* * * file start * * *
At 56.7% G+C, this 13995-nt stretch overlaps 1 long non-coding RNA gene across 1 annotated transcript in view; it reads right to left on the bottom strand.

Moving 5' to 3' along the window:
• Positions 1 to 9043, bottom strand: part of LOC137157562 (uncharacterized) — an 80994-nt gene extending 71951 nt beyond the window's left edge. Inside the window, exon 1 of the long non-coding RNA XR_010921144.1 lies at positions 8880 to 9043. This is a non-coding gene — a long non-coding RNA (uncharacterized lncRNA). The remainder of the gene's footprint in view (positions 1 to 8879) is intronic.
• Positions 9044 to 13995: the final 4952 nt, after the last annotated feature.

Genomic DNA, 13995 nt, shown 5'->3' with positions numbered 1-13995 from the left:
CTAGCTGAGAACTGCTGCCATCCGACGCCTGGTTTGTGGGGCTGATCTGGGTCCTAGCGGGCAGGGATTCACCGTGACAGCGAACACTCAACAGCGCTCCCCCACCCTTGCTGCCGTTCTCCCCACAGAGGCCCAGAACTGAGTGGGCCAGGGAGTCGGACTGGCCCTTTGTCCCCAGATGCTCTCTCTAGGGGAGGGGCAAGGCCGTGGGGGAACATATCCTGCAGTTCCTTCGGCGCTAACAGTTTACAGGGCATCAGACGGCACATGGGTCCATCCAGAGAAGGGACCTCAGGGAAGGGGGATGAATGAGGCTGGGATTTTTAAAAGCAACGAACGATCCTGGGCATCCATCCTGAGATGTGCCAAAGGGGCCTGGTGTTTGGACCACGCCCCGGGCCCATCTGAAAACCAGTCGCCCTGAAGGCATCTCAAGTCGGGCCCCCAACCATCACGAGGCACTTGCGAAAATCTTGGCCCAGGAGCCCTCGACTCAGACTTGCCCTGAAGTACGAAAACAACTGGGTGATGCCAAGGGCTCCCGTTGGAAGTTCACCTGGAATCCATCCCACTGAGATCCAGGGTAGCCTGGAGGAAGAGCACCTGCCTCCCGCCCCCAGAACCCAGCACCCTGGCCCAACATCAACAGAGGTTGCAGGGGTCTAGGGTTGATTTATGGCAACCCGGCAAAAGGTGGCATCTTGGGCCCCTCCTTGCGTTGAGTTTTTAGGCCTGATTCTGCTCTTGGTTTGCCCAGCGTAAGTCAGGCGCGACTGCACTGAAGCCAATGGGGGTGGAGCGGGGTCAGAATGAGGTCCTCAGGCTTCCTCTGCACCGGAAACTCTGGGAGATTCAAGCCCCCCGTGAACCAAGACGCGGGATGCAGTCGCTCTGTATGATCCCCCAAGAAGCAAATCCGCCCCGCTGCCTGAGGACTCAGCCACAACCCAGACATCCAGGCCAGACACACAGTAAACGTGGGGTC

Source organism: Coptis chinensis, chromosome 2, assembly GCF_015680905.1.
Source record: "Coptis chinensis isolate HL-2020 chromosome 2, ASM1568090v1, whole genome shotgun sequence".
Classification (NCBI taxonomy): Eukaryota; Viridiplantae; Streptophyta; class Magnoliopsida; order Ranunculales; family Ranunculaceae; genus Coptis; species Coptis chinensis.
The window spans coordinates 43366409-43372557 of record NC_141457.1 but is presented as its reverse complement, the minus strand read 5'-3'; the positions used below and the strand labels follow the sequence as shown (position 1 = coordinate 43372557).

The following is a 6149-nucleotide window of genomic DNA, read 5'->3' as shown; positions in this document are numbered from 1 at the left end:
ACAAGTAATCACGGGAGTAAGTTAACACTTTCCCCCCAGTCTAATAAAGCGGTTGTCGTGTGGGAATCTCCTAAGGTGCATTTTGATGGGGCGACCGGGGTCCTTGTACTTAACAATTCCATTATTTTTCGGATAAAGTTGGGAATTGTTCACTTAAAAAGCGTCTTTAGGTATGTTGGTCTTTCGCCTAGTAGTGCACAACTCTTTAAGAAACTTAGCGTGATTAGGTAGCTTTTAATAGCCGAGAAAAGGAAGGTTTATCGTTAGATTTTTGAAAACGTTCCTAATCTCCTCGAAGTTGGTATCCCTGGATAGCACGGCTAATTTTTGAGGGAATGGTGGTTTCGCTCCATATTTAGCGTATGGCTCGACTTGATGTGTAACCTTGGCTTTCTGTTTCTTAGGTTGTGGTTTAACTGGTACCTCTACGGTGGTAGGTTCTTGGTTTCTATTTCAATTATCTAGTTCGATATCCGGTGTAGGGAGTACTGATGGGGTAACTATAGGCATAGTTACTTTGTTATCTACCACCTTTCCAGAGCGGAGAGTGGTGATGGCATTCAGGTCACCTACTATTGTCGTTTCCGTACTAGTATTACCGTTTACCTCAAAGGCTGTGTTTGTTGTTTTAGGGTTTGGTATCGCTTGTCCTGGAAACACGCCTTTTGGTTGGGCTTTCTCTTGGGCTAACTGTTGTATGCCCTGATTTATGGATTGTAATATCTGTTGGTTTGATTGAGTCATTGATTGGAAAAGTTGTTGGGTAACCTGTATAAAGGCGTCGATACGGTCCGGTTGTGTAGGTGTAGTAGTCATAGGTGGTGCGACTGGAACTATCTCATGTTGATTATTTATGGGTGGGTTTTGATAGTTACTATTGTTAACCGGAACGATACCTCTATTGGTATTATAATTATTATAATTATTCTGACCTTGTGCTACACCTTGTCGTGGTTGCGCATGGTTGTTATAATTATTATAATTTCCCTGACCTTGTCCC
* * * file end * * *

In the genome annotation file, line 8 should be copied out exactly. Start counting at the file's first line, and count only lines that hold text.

Source record: "Coptis chinensis isolate HL-2020 chromosome 2, ASM1568090v1, whole genome shotgun sequence".